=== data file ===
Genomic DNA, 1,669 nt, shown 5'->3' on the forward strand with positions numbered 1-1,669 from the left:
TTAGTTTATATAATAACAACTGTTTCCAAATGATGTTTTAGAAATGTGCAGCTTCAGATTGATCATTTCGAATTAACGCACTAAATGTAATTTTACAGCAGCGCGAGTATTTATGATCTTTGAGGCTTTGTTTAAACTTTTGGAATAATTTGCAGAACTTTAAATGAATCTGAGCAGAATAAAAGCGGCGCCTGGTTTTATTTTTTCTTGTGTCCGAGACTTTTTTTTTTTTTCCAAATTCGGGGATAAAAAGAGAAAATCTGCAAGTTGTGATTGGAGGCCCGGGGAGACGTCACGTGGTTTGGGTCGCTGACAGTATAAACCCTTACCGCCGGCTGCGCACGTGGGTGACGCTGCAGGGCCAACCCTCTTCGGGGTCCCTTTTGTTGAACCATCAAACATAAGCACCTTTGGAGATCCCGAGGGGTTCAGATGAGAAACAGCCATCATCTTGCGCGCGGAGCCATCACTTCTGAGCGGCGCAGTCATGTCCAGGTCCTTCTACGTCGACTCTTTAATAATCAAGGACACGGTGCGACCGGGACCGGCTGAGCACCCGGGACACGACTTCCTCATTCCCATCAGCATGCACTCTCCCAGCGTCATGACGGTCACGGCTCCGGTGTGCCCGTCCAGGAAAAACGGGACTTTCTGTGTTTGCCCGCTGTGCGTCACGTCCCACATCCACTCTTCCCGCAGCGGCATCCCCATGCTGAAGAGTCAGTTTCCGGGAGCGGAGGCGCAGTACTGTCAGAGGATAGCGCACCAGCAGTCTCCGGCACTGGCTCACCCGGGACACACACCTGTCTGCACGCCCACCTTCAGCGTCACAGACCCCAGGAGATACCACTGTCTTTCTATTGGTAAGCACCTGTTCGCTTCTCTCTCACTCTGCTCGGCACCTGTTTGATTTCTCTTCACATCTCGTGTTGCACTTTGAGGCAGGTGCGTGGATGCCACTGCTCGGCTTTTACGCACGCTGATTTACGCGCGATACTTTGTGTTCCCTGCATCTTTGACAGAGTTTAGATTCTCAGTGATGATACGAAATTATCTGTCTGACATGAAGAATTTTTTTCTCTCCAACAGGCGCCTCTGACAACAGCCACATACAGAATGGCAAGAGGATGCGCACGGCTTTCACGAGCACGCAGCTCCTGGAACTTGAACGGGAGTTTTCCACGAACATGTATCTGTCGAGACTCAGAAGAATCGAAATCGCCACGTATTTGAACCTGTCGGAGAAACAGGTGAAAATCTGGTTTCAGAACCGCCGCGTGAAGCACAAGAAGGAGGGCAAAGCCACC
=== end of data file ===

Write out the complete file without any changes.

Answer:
Genomic DNA, 1,669 nt, shown 5'->3' on the forward strand with positions numbered 1-1,669 from the left:
TTAGTTTATATAATAACAACTGTTTCCAAATGATGTTTTAGAAATGTGCAGCTTCAGATTGATCATTTCGAATTAACGCACTAAATGTAATTTTACAGCAGCGCGAGTATTTATGATCTTTGAGGCTTTGTTTAAACTTTTGGAATAATTTGCAGAACTTTAAATGAATCTGAGCAGAATAAAAGCGGCGCCTGGTTTTATTTTTTCTTGTGTCCGAGACTTTTTTTTTTTTTCCAAATTCGGGGATAAAAAGAGAAAATCTGCAAGTTGTGATTGGAGGCCCGGGGAGACGTCACGTGGTTTGGGTCGCTGACAGTATAAACCCTTACCGCCGGCTGCGCACGTGGGTGACGCTGCAGGGCCAACCCTCTTCGGGGTCCCTTTTGTTGAACCATCAAACATAAGCACCTTTGGAGATCCCGAGGGGTTCAGATGAGAAACAGCCATCATCTTGCGCGCGGAGCCATCACTTCTGAGCGGCGCAGTCATGTCCAGGTCCTTCTACGTCGACTCTTTAATAATCAAGGACACGGTGCGACCGGGACCGGCTGAGCACCCGGGACACGACTTCCTCATTCCCATCAGCATGCACTCTCCCAGCGTCATGACGGTCACGGCTCCGGTGTGCCCGTCCAGGAAAAACGGGACTTTCTGTGTTTGCCCGCTGTGCGTCACGTCCCACATCCACTCTTCCCGCAGCGGCATCCCCATGCTGAAGAGTCAGTTTCCGGGAGCGGAGGCGCAGTACTGTCAGAGGATAGCGCACCAGCAGTCTCCGGCACTGGCTCACCCGGGACACACACCTGTCTGCACGCCCACCTTCAGCGTCACAGACCCCAGGAGATACCACTGTCTTTCTATTGGTAAGCACCTGTTCGCTTCTCTCTCACTCTGCTCGGCACCTGTTTGATTTCTCTTCACATCTCGTGTTGCACTTTGAGGCAGGTGCGTGGATGCCACTGCTCGGCTTTTACGCACGCTGATTTACGCGCGATACTTTGTGTTCCCTGCATCTTTGACAGAGTTTAGATTCTCAGTGATGATACGAAATTATCTGTCTGACATGAAGAATTTTTTTCTCTCCAACAGGCGCCTCTGACAACAGCCACATACAGAATGGCAAGAGGATGCGCACGGCTTTCACGAGCACGCAGCTCCTGGAACTTGAACGGGAGTTTTCCACGAACATGTATCTGTCGAGACTCAGAAGAATCGAAATCGCCACGTATTTGAACCTGTCGGAGAAACAGGTGAAAATCTGGTTTCAGAACCGCCGCGTGAAGCACAAGAAGGAGGGCAAAGCCACC